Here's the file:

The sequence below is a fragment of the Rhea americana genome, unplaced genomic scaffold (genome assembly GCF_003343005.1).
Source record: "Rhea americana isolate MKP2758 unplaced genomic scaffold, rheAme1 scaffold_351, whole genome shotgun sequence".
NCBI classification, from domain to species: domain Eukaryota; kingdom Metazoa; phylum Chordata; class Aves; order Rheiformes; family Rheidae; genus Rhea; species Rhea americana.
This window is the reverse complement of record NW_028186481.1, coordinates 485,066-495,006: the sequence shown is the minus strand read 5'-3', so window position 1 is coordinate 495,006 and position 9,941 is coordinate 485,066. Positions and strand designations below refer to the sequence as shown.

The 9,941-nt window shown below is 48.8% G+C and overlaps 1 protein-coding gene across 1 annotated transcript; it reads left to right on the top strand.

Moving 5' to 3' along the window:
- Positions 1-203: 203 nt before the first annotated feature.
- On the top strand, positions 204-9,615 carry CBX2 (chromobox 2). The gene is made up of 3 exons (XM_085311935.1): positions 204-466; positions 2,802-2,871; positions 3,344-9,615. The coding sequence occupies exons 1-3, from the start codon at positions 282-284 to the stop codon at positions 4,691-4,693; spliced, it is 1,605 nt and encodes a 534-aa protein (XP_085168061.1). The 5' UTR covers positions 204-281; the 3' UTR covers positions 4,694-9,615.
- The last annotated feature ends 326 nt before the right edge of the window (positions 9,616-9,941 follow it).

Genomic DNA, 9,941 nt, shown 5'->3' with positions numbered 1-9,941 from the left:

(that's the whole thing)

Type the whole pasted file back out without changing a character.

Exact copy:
The sequence below is a fragment of the Rhea americana genome, unplaced genomic scaffold (genome assembly GCF_003343005.1).
Source record: "Rhea americana isolate MKP2758 unplaced genomic scaffold, rheAme1 scaffold_351, whole genome shotgun sequence".
NCBI classification, from domain to species: domain Eukaryota; kingdom Metazoa; phylum Chordata; class Aves; order Rheiformes; family Rheidae; genus Rhea; species Rhea americana.
This window is the reverse complement of record NW_028186481.1, coordinates 485,066-495,006: the sequence shown is the minus strand read 5'-3', so window position 1 is coordinate 495,006 and position 9,941 is coordinate 485,066. Positions and strand designations below refer to the sequence as shown.

The 9,941-nt window shown below is 48.8% G+C and overlaps 1 protein-coding gene across 1 annotated transcript; it reads left to right on the top strand.

Moving 5' to 3' along the window:
- Positions 1-203: 203 nt before the first annotated feature.
- On the top strand, positions 204-9,615 carry CBX2 (chromobox 2). The gene is made up of 3 exons (XM_085311935.1): positions 204-466; positions 2,802-2,871; positions 3,344-9,615. The coding sequence occupies exons 1-3, from the start codon at positions 282-284 to the stop codon at positions 4,691-4,693; spliced, it is 1,605 nt and encodes a 534-aa protein (XP_085168061.1). The 5' UTR covers positions 204-281; the 3' UTR covers positions 4,694-9,615.
- The last annotated feature ends 326 nt before the right edge of the window (positions 9,616-9,941 follow it).

Genomic DNA, 9,941 nt, shown 5'->3' with positions numbered 1-9,941 from the left: